Children from Culturally and Linguistically Diverse Backgrounds
Increasing numbers of children from culturally and linguistically diverse backgrounds are enrolling in U.S. public elementary and secondary schools. Currently, these children comprise more than 36 percent of the total school population. The National Center for Education Statistics (2000) has compiled distributions of the U.S. public school enrollment by race or ethnicity, most currently for fall 1997. It found that whites (non-Hispanic) comprised 63.5 percent, blacks (non-Hispanic) comprised 17 percent, Hispanics comprised 14.4 percent, Asians or Pacific Islanders comprised 3.9 percent, and American Indian or Alaskan natives comprised 1.2 percent of the enrollment in public elementary and secondary schools (Table 45, page 60).
Demographically, the largest group of people of color in the United States are African Americans. This group includes descendants from Africans, West Indians, and Haitians. The number of Latino children in schools has shown a steady increase over the last decade. The three largest Latino groups in the United States are Mexican Americans, Puerto Ricans, and Cubans. Other Latino groups are from Caribbean countries and Central American countries, but their numbers are not as large. In addition to the many dialects of Spanish spoken by individuals, there are differences in religion, class, and geography.
Trueba, Cheng, and Ima (1993) have identified three distinct Asian Pacific Islander groups in America: 1) Pacific Islanders, mostly Hawaiians, Samoans, and Guamanians; 2) Southeast Asians, largely comprised of Indochinese (from Vietnam, Thailand, Cambodia, Laos, and Burma), and Filipinos; and 3) East Asians, including Chinese, Japanese, and Koreans. As with all cultural groups in the United States, it is important to note their type of entry into the country, whether voluntary or involuntary (Ogbu, 1987), as well as their educational history prior to entry. In the case of Asian Pacific Islanders, for instance, recent immigrants differ significantly in their levels of education and literacy, social class, religion, and geographical homeland. These groups may have differences in communication patterns, expectations, and sense of time (Haung, 1993).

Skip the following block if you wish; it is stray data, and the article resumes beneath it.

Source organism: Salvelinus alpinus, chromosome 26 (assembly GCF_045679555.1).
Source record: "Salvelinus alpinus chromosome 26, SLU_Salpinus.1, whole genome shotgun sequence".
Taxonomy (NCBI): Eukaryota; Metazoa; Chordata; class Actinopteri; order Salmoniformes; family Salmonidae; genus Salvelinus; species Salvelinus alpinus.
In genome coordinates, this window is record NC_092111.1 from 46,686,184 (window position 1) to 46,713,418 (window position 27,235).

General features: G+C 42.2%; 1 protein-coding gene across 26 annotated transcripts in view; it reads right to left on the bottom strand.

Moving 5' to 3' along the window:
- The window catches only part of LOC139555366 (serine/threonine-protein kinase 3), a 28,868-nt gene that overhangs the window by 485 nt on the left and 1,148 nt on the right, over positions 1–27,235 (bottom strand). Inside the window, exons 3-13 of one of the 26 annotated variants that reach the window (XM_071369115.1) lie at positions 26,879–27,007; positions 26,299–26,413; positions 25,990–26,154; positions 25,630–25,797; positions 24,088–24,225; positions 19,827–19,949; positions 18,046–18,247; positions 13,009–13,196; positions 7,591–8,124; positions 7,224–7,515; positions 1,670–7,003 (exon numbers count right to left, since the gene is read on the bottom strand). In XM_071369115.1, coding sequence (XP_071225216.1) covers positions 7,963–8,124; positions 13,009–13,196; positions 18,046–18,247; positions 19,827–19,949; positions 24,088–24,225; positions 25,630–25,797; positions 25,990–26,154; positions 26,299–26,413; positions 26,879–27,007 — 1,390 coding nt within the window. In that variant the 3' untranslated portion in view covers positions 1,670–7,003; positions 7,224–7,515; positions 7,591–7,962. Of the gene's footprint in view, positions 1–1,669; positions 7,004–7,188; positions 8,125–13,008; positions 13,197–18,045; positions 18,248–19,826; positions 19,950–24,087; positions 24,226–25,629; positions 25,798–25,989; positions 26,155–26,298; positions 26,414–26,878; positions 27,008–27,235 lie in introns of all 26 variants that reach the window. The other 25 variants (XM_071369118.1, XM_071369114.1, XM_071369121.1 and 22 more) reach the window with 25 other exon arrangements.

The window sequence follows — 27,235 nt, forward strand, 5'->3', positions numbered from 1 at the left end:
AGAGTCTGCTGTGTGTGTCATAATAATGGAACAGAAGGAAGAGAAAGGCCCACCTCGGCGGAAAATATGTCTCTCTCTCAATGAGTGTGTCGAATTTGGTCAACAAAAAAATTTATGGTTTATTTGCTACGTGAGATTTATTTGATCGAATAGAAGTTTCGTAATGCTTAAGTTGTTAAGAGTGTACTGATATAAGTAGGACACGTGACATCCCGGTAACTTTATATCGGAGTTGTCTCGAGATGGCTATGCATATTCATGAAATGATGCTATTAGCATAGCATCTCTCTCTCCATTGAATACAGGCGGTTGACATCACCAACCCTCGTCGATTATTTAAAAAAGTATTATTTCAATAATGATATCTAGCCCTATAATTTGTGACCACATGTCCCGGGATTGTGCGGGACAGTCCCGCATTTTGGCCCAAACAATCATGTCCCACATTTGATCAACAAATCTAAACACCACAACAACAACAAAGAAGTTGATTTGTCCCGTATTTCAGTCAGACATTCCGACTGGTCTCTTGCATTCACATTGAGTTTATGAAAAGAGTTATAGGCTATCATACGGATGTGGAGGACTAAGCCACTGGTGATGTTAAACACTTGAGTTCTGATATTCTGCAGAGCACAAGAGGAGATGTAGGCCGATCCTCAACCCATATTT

According to Tharp and Yamauchi (1994), the Native American school population represents about 280 different tribal groups. They note that "tribes vary on a number of linguistic, cultural, social, political, and economic dimensions."
Garcia and Willis (in press) observe, "Differences between and within 'panethnic' categories, such as Latina/Latinos or Hispanics, Asians or Asian-Americans, Native Americans, and African-Americans are very important to acknowledge." Berry (1986) also notes the importance of understanding the distinction between cultural group and individual identity: "Not every individual participates to the same extent in the general acculturation being experienced by his group" (p. 38).
In addition, growing numbers of biracial and multiracial children are entering the schools. These children are from homes where each parent is from a different racial background (biracial) or where generational intermarriages among different races (multiracial) have occurred.